3D Printing Industry | 2/15/2019 | Beau Jackson
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Click For Photo: https://3dprintingindustry.com/wp-content/uploads/2019/03/knit.jpg

In this edition of CrAMmed Iranian researchers present a new 3D printing technique named Selective Laser Baking; new types of 3D printed bone formation patterns are explored by Sichuan University; and the capabilities of additive manufacturing for apparel is explored by Manchester Metropolitan University.

“3D printing is an emergent technology which when combined with established textile processes offers the opportunity for a new method of textile production,” says Mark Beecroft, Senior Lecturer of Textiles in Practice at Manchester Metropolitan University (MMU).

Paper - Digital - Printing - Structures - Laser

In the paper “Digital interlooping: 3D printing of weft-knitted textile-based tubular structures using selective laser sintering of nylon powder” published in Taylor & Francis Online, Beecroft demonstrates the potential of 3D printed tubular textile-based structures. Said structures, manufactured on the EOS Formiga P110 SLS 3D printer, can compress and extend, which can be developed for various technical textiles sectors such as sportswear and healthcare.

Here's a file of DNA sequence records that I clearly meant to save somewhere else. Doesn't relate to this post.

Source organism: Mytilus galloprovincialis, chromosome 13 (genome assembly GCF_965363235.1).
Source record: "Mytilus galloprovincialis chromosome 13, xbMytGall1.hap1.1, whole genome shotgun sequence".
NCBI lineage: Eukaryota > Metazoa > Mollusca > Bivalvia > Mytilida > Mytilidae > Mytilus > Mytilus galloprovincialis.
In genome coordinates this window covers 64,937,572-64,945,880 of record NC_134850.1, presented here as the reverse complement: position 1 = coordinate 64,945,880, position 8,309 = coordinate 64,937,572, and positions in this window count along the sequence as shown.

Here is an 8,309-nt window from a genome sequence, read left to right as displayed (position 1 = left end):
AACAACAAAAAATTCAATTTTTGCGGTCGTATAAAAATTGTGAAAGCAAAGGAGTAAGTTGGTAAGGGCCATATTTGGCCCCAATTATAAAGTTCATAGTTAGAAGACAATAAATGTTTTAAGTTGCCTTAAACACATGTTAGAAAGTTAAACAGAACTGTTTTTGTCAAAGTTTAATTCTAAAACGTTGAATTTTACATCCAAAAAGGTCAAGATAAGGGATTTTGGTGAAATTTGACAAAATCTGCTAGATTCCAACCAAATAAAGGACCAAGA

Compressed, extended, stretched and folded 3D printed knit structures. Image via Beecroft.

University - Louisville - FDM/FFF - Printing - Professor

The University of Louisville has literally shaken up FDM/FFF 3D printing. Professor Keng Hsu and others from the University’s Department of Mechanical Engineering have explored the impact of ultrasonic vibrations on material extrusion in a study entitled “Effect of Ultrasonic Vibration on Interlayer Adhesion in Fused Filament Fabrication 3D Printed ABS” published in MDPI.

In doing this, the researchers sought to improve FDM/FFF 3D printing past rapid prototyping. The research states, “For the FFF process to advance into a manufacturing tool, its process and material characteristics, such as tolerance and accuracy, surface finish, as well as material property uniformity, need to reach a high level of maturity.”

Result - KHz - Vibrations - Printing - Team

As a result of 34.4 kHz ultrasonic vibrations during 3D printing, the team recognized a 10% increase in ABS layer adhesion compared to standard FFF 3D printing. This is attributed to polymer reptation – the thermal movement of entangled polymer chains –...
(Excerpt) Read more at: 3D Printing Industry
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